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U.S. beekeepers saw unusually high summertime colony losses in 2019

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June 22 (UPI) — Beekeepers in the United States lost 43.9 percent of honey bee colonies between April 2019 and April 2020, but surprisingly, a majority of the losses were recorded during summer months.

Every April, researchers with the Bee Informed Partnership distribute flyers to beekeepers across the United States. Participants are asked to provide information about the colonies they managed over the past 12 months.

The results of the latest survey were released online Monday, showing summer was much worse than winter last year.

“They give us the number of colonies they managed at different times, the number of splits they made or new colonies they bought, or sold, etc., and from all that information, we calculate the ‘turnover rate,'” Nathalie Steinhauer, BIP’s science coordinator, told UPI in an email.

Researchers expect to see fluctuations in the turnover rate from year to year, usually with particularly bad years followed by less dramatic losses, and vice versa. But typically, winters are worse than summers — especially for small-scale beekeepers.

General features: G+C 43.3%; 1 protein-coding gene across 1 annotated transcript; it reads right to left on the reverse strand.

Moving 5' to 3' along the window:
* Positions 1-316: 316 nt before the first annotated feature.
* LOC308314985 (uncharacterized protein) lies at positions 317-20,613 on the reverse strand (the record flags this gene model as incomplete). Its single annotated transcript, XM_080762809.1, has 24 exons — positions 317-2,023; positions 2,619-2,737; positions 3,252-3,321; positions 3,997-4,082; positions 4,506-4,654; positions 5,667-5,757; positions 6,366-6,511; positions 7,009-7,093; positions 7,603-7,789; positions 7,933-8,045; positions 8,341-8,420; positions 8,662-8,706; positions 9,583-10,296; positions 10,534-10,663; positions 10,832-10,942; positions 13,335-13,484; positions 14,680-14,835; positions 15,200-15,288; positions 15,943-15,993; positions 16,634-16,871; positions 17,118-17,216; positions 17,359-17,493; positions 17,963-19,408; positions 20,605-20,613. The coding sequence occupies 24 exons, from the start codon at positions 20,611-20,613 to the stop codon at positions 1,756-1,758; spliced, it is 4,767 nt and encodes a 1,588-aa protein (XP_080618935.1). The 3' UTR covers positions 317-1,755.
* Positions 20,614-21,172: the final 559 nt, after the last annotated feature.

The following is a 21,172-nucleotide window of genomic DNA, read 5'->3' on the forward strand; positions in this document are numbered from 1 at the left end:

According to the latest results, losses over this past winter were down 15.5 percentage points from the winter before.

“We recorded high losses in the summer of 2019 on the other hand,” said Steinhauer, who is also a post-doctoral researcher in the entomology department at the University of Maryland. “And when we dig deeper into beekeeper categories, we realized it was mostly large sale migratory beekeepers that seemed to suffer the most that summer.”

The Bee Informed Partnership’s survey results don’t offer a colony-by-colony autopsy report, but the questionnaires distributed to beekeepers do inquire about the suspected cause of colony losses.

“We ask beekeepers their opinion as to what caused their colonies to be lost, but it is rather subjective, and mostly indicative of what the beekeepers perceive are the high risks factors,” Steinhauer said.

While understanding how beekeepers perceive risk can be useful, Steinhauer said there’s plenty of research highlighting the biggest threats to honey bee colony health.

The biggest threats to bee colony health include: parasites, particularly the Varroa mite; a variety of viral, bacterial and fungal pathogens; pesticides; and poor nutrition. All of these threats can be exacerbated by weather patterns and poor management practices, experts say.